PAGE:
This year and I signed a long-term travel photography contract with Cape Town Tourism, the official tourism board in my favorite city in Africa. Meanwhile, I've sold tens of thousands of image licenses through multiple agencies over the years, host local workshops and photowalks in the cities I visit, and I'm constantly working on partnership and sponsorship deals behind-the-scenes. Even my travel photography website works hard for me, as I often get offers and inquiries directly from visitors.
All the photographs in this gallery were made using the Fuji X-Pro2 and the Fujinon 18mm 2.0 pancake lens. Since I keep camera dangling from my neck as I click the shutter, the lens aperture ring occasionally slips, so I have a small piece of gaffer tape keeping it at 2.8 or 4.0 at all times. I also keep the iso at 640 most of the time. The photographs were processed with Silver Efex; my favorite monochrome software.
Aga Szydlik is a professional culture photographer and a doctoral candidate based in South Africa. She tells us that her journey with photography started with Muay Thai (the famous Thai fight style) which she documented extensively. Based in Thailand, she able to explore South East Asia, onwards to Indonesia and South Africa. She is enthusiastic about alternative processes, analogue photography, Lomography and salt/albumin prints as well as mixed media.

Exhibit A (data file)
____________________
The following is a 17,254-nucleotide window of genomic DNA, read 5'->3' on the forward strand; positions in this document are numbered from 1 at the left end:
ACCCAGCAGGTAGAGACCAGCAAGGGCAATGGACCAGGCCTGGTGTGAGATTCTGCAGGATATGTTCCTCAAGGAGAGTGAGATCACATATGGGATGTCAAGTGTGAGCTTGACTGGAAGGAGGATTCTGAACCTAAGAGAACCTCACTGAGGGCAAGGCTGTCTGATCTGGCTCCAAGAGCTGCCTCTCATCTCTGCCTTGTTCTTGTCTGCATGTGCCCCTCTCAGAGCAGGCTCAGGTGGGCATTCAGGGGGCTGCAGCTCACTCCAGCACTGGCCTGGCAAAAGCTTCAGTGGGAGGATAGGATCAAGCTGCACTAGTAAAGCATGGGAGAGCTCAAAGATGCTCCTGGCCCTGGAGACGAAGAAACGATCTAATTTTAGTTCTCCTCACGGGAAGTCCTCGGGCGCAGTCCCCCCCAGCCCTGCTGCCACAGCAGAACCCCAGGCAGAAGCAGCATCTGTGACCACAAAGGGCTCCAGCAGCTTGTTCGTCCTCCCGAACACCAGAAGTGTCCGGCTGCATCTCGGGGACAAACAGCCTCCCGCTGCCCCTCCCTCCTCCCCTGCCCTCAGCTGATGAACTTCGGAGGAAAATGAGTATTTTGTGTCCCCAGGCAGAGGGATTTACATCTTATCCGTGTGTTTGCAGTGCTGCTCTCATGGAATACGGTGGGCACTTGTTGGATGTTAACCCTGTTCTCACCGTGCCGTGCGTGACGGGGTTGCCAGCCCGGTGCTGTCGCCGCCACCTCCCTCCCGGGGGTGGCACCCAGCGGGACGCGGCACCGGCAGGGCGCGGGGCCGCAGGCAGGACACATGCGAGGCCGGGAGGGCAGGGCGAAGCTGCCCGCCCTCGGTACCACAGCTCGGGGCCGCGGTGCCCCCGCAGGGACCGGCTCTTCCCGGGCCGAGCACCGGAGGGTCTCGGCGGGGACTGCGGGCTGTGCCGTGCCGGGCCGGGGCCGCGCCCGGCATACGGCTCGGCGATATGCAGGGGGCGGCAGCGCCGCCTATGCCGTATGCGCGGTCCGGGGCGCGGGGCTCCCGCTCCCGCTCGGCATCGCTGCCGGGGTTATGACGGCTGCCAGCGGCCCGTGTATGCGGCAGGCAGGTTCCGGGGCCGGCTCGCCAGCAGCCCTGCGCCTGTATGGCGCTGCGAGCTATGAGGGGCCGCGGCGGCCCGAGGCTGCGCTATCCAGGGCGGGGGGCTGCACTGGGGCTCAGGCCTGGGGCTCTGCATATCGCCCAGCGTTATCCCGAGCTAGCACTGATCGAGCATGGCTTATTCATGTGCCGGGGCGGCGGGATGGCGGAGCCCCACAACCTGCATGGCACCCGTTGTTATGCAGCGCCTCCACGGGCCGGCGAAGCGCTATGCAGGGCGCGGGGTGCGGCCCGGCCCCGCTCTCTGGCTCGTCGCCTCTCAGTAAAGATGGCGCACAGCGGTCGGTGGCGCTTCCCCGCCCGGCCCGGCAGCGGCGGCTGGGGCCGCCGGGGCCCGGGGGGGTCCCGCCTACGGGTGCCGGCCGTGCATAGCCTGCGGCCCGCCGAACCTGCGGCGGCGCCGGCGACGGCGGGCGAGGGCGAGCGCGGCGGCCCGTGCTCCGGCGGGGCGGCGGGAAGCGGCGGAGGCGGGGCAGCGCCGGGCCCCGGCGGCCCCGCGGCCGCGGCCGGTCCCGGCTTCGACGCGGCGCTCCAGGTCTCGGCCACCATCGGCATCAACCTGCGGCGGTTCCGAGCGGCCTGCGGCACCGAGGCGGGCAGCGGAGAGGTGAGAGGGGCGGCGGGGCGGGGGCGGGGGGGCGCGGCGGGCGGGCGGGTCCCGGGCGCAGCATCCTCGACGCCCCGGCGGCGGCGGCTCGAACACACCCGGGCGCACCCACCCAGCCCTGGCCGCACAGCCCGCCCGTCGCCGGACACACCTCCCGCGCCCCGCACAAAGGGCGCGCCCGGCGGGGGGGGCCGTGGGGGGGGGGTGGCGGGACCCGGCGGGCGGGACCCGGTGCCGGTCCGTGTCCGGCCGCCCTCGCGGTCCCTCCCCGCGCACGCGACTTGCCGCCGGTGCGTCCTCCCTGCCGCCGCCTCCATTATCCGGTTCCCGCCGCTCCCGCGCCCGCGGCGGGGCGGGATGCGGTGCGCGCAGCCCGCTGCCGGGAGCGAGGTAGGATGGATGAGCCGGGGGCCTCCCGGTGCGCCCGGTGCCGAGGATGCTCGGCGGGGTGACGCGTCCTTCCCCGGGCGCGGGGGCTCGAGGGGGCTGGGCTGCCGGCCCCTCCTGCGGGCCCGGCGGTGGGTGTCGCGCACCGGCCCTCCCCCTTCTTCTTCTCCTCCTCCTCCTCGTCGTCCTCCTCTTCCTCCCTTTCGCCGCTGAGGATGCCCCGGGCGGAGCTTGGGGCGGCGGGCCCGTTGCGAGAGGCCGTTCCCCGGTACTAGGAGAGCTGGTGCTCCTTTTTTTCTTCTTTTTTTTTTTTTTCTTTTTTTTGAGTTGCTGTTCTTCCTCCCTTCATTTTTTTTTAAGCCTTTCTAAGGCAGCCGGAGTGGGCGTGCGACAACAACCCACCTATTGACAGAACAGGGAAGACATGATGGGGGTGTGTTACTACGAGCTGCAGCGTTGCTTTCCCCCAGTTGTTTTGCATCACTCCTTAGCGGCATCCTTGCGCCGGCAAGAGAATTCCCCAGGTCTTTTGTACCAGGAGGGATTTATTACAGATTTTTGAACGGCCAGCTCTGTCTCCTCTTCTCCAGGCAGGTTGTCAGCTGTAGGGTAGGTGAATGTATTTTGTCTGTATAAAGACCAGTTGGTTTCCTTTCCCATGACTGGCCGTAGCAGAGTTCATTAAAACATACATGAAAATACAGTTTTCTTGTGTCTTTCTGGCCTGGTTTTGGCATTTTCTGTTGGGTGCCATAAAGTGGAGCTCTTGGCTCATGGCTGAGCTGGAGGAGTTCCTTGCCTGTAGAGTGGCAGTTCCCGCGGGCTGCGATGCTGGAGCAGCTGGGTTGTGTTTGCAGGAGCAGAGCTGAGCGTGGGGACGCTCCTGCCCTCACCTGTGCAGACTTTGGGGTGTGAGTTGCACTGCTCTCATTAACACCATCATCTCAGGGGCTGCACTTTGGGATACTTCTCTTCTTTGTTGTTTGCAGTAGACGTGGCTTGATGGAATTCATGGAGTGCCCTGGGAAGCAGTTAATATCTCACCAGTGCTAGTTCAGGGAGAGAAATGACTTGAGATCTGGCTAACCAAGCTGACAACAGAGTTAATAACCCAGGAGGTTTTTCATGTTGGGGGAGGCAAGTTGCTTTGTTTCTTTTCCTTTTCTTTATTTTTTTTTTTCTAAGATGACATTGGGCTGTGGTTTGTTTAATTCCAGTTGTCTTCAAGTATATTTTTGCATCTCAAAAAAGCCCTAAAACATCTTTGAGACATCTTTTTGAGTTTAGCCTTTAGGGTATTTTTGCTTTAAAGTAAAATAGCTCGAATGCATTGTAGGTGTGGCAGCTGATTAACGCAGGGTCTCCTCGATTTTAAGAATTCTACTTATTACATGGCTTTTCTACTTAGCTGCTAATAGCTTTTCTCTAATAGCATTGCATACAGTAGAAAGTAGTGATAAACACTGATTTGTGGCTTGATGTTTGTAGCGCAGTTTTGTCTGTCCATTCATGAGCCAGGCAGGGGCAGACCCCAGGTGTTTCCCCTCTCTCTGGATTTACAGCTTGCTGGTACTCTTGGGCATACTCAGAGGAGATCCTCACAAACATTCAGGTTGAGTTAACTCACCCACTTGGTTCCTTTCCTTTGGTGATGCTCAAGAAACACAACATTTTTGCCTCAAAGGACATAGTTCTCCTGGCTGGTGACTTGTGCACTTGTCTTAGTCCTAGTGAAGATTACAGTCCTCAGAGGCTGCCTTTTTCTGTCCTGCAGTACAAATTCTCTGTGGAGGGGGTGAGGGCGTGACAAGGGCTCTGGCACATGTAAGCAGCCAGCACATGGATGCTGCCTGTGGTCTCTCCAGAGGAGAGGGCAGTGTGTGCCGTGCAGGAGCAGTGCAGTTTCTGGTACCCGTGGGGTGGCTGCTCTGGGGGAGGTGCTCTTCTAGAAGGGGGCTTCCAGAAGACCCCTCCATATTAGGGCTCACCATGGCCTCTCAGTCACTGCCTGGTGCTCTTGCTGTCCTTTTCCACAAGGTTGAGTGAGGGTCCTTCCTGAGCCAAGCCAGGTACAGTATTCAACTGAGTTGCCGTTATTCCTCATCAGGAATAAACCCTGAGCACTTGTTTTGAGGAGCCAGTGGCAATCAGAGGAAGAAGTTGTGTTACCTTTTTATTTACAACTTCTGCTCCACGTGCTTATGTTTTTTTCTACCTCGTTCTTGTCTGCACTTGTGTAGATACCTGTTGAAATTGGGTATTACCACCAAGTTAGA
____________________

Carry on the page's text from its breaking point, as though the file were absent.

Get lost. Wander down alleys. Sit in cafés and watch life pass by. Don't eat where the tourists do, but where you see locals. Just set off down a street and see where it leads. Look around the bends, over the rises. Get away from the crowd. I find that if I meander away from the tourists and tourist sites, away from what is too familiar and comfortable, it's much easier to adapt to the rhythm of a place, and to be more observant.
I think that there are more people wanting to learn photography than there are people that want to buy images. And for that reason, teaching has become a major source of income for a large number of photographers. In fact, some of the world’s highest earning photographers aren’t always the most talented, but the ones who can teach effectively. Lots of photographers sell books, video tutorials, and host workshops to help supplement their income.